On a cold winter day, 91-year-old Ed Wilson waited for the signal that it was time for his wife to leave their home.
“Mrs Wilson is leaving the building for the last time,” came a voice over the intercom.
The simple statement was a powerful message to everyone who heard it. It let Ed, fellow residents, family and staff know they could gather at Youville Home’s entrance to say farewell. Ed’s wife, Jean, a mother, grandmother and great-grandmother, died at Youville Home on Jan. 22 at age 87. The announcement was part of her Honour Guard. It occurs when a resident is being transferred to a funeral home. A brief but meaningful show of respect, the Honour Guard acknowledges the resident’s life and time at the home, and is shared by all who can attend.
“I loved Jean,” says Ed. “The Honour Guard meant the world to me.”
Ed and Jean Wilson were married for 36 years and spent their last years together at Youville Home in St. Albert. Living on different units due to the level of care each needed, the couple was able to spend time together.
Over the years Jean’s dementia progressed, but Ed says she remembered him until the end.
"Jean was a beautiful lady," says Ed. "I look forward to being together with her again."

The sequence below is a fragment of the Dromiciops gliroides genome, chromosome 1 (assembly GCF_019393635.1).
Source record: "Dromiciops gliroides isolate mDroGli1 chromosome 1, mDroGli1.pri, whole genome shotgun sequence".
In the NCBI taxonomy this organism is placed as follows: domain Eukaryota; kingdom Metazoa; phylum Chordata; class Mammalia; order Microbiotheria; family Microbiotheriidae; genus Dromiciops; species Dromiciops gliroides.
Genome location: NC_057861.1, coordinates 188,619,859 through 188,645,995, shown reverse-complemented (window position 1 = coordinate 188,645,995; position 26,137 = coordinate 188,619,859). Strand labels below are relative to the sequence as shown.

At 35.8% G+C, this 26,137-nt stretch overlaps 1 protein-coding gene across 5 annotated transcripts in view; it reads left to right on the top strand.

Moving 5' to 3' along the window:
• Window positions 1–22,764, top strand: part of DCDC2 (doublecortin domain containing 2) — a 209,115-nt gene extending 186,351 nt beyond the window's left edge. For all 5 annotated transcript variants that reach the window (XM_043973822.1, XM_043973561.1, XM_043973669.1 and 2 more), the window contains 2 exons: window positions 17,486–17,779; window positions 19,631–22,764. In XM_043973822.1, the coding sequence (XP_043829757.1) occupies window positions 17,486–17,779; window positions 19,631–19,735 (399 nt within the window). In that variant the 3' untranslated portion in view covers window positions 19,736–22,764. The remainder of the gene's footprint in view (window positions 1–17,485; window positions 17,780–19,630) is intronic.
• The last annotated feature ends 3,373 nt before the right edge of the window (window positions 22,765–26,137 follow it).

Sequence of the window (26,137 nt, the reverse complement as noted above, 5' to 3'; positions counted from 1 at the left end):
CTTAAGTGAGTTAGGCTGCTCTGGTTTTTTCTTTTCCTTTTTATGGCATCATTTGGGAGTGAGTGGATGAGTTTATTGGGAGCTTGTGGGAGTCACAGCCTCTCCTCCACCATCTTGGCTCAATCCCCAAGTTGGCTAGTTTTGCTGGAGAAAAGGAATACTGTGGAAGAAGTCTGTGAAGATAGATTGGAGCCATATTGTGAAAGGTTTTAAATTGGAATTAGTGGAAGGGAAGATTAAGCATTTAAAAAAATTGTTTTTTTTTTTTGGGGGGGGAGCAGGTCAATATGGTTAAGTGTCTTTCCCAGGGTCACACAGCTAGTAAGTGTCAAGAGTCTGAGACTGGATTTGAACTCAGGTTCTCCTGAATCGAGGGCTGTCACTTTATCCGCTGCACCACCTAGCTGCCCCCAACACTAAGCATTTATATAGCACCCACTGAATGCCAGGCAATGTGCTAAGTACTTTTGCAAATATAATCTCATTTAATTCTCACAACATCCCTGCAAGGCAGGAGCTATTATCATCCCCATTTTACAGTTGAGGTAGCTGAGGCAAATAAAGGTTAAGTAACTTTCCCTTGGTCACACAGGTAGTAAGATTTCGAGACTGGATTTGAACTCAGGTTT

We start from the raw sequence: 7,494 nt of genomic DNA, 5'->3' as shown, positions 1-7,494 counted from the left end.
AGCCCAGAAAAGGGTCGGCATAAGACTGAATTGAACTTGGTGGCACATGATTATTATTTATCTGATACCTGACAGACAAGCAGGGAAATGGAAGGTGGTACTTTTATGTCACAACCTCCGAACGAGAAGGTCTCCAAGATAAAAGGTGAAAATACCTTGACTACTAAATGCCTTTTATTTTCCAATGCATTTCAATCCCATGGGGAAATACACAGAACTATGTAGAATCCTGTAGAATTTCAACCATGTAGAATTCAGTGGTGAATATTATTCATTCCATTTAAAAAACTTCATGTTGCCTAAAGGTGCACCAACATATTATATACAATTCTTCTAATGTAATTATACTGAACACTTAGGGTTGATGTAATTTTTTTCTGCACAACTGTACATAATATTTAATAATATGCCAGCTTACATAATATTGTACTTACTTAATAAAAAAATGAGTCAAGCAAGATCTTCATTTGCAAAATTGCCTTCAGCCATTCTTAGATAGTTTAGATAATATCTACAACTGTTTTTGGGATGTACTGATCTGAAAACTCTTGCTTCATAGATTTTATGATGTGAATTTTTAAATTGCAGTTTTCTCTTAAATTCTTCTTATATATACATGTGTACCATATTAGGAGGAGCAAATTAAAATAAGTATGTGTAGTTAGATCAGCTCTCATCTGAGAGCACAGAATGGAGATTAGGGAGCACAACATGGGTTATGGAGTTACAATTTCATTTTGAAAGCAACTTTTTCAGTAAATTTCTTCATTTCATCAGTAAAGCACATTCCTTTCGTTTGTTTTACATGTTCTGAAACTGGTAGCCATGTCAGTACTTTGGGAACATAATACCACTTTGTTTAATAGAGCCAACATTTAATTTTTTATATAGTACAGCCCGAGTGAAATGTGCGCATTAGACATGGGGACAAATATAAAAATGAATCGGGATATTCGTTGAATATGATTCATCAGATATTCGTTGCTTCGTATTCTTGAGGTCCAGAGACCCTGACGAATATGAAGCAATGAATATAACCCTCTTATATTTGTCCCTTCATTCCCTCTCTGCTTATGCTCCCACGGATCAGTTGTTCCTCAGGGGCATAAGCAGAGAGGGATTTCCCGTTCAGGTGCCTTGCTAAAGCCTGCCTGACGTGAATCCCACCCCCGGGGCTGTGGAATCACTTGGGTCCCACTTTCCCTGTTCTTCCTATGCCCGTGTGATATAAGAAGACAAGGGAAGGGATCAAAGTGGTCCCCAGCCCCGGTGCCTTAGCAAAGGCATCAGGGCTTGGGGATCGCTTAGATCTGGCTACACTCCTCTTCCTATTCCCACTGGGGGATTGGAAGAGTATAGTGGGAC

Cecilia Marion, Senior Director of Operations for Youville Home, says the Honour Guard is important as it honours the person who has died, provides an opportunity to comfort family members who are present and supports staff who are also grieving.
“The Honour Guard is about supporting people. For the person who died, it honours their life and it keeps the dignity of that person up front and centre until they leave the building for the last time.”
The Honour Guard started at Youville in 2018, after Registered Nurse Karen Pliska shared that she’d experienced it at a different facility when her father had died and how much it meant to her.
Youville staff decided that since people move in through the front door, they should leave the same way. To provide the resident with dignity, Volunteer Co-ordinator Monica McFadden arranged with volunteers to make quilts to cover the resident as they leave.
“The quilts are beautiful,” says Chaplain Marieta Paul. “They're comfortable and homey, rather than institutional.”
The Honour Guard is also an important opportunity for staff, who care for residents and experience loss, says Cecilia.
Marieta says the Honour Guard draws many people each time it takes place.
it was just the right thing, or how it was presented, but it's really been
supported and there doesn't seem to be a feeling of awkwardness at all,” she says.
“There's sadness and tears because you know it's the final goodbye.”
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